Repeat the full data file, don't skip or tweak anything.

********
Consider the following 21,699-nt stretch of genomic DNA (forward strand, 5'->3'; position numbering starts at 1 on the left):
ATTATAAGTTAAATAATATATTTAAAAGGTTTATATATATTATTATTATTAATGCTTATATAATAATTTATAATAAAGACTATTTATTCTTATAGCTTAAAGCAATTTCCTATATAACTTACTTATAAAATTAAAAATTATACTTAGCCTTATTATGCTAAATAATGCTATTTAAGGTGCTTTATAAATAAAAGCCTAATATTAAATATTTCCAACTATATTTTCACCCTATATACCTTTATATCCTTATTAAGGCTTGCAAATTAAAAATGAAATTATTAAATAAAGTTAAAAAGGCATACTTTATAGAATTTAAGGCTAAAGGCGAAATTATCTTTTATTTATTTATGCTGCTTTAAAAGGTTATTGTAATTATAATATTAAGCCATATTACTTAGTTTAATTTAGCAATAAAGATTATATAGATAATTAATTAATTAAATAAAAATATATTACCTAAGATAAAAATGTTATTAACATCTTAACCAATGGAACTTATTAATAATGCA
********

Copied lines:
Consider the following 21,699-nt stretch of genomic DNA (forward strand, 5'->3'; position numbering starts at 1 on the left):
ATTATAAGTTAAATAATATATTTAAAAGGTTTATATATATTATTATTATTAATGCTTATATAATAATTTATAATAAAGACTATTTATTCTTATAGCTTAAAGCAATTTCCTATATAACTTACTTATAAAATTAAAAATTATACTTAGCCTTATTATGCTAAATAATGCTATTTAAGGTGCTTTATAAATAAAAGCCTAATATTAAATATTTCCAACTATATTTTCACCCTATATACCTTTATATCCTTATTAAGGCTTGCAAATTAAAAATGAAATTATTAAATAAAGTTAAAAAGGCATACTTTATAGAATTTAAGGCTAAAGGCGAAATTATCTTTTATTTATTTATGCTGCTTTAAAAGGTTATTGTAATTATAATATTAAGCCATATTACTTAGTTTAATTTAGCAATAAAGATTATATAGATAATTAATTAATTAAATAAAAATATATTACCTAAGATAAAAATGTTATTAACATCTTAACCAATGGAACTTATTAATAATGCA